Sunday, August 11, 2013

Mies and the City (in 1928)

Becket, August 11, 2013

"May I say in all frankness that in my opinion a building has nothing to do with taste..."  (Mies van der Rohe to the client of the Adam Department Store Competition, 1928)

In 1928 Mies completed two competition entries for office buildings, one for the Adam Department Store in Berlin and the other for a bank in Stuttgart.  Taken together, the two projects can be seen as crystallization (no pun intended) of the ideas that he began to develop earlier that decade (in both the glass highrises of 1921 and 22 and the concrete office building of 23.)


These proposals present a definitive position towards the city.  They are both regular prismatic masses about eight stories tall with a continuos glass fa├žade.  The street level is receded, revealing the structure and creating a gallery on the access floor.  The upper levels appear to be translucent and reflective, articulating mostly the horizontal banding of the floors.  Although the floor-to-floor height is lower than in the neighboring older buildings, the overall mass in Mies's projects is a little taller, indicating an indifference towards the cornice line, if not a preference for varying heights along the street.  This may explain the height differences in the projects themselves, a one-story terrace extending about half the facade in Berlin and a lower volume where the building turns the corner in Stuttgart.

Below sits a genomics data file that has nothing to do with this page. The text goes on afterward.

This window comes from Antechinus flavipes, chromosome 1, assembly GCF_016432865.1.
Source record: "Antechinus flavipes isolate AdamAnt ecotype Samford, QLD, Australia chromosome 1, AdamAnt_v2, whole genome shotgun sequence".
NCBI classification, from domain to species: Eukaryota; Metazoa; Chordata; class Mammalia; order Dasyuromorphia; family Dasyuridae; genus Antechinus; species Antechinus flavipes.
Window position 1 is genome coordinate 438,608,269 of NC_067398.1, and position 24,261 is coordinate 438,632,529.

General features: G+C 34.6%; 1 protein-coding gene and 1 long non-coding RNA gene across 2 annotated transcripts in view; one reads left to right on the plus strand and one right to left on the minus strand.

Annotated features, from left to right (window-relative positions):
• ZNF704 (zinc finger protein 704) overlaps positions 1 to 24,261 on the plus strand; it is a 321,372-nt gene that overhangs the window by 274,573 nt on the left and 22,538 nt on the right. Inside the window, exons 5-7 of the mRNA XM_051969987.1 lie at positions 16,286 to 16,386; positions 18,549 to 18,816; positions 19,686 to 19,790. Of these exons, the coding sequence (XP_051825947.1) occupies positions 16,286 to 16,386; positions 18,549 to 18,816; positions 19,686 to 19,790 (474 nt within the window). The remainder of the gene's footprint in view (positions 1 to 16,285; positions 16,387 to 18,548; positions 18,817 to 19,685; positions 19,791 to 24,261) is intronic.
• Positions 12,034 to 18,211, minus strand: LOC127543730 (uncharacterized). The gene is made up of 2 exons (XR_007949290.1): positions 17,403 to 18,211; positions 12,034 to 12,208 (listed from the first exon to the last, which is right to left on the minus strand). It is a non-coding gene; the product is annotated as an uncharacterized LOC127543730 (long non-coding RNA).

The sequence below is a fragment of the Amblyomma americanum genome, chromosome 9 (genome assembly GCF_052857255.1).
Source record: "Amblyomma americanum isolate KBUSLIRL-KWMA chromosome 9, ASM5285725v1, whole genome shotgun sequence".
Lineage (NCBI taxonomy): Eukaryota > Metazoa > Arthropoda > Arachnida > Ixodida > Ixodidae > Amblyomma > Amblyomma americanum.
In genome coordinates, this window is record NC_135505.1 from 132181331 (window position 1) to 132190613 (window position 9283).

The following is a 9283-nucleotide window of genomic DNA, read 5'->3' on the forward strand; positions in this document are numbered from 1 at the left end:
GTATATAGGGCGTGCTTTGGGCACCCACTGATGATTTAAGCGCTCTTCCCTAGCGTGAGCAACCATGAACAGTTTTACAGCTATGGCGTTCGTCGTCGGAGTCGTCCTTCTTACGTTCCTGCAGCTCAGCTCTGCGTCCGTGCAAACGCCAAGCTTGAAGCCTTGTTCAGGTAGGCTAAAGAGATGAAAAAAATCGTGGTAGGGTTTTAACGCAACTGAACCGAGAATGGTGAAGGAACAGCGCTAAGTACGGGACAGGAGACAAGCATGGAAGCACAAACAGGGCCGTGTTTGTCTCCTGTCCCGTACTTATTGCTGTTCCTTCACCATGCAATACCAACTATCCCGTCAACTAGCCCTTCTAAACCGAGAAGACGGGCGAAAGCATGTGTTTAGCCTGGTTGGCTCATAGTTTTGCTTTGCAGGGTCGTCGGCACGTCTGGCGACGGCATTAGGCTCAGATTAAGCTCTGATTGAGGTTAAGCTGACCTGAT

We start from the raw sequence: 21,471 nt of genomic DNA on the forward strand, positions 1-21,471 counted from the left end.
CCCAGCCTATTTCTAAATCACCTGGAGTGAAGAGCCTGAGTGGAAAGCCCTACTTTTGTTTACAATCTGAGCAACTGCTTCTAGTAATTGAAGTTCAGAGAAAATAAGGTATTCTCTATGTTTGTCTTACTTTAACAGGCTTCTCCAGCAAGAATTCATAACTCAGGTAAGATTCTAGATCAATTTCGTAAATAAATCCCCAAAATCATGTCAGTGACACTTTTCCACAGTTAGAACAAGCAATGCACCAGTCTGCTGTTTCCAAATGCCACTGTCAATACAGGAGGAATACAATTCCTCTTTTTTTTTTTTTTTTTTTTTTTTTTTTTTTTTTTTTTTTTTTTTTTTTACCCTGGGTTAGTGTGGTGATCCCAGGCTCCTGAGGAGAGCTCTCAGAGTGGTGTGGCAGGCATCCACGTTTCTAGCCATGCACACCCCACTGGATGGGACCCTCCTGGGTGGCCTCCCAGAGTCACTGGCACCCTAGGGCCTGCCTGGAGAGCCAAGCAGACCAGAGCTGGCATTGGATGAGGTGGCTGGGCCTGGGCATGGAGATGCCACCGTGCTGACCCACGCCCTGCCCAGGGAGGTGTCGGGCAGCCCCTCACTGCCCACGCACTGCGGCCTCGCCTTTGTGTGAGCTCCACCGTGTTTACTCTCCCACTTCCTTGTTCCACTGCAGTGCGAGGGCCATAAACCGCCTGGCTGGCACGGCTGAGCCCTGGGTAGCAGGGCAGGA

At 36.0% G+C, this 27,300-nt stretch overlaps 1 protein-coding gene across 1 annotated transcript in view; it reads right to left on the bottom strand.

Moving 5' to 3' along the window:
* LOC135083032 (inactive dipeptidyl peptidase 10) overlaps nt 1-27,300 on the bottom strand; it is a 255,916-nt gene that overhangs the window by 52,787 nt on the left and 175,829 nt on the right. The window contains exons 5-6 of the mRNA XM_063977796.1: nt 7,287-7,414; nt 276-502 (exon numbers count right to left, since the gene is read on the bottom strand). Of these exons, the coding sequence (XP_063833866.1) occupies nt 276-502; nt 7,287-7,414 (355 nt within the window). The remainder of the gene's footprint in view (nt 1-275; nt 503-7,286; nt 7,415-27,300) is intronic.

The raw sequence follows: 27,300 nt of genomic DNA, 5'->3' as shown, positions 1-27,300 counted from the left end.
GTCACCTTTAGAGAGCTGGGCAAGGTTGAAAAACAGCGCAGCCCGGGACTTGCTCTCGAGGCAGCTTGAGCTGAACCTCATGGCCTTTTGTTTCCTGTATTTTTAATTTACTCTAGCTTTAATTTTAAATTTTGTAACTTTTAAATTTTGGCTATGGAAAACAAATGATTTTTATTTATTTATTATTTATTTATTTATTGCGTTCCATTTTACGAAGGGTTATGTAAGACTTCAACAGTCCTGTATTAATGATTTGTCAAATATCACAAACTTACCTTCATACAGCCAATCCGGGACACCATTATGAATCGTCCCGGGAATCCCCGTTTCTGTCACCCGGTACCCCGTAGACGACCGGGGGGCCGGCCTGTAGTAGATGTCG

Even when it comes to representation Mies has settled on a deliberate choice, using what by now are his customary photomontages on street-level views, rendering the projects as insertions within the existing fabric of the city.

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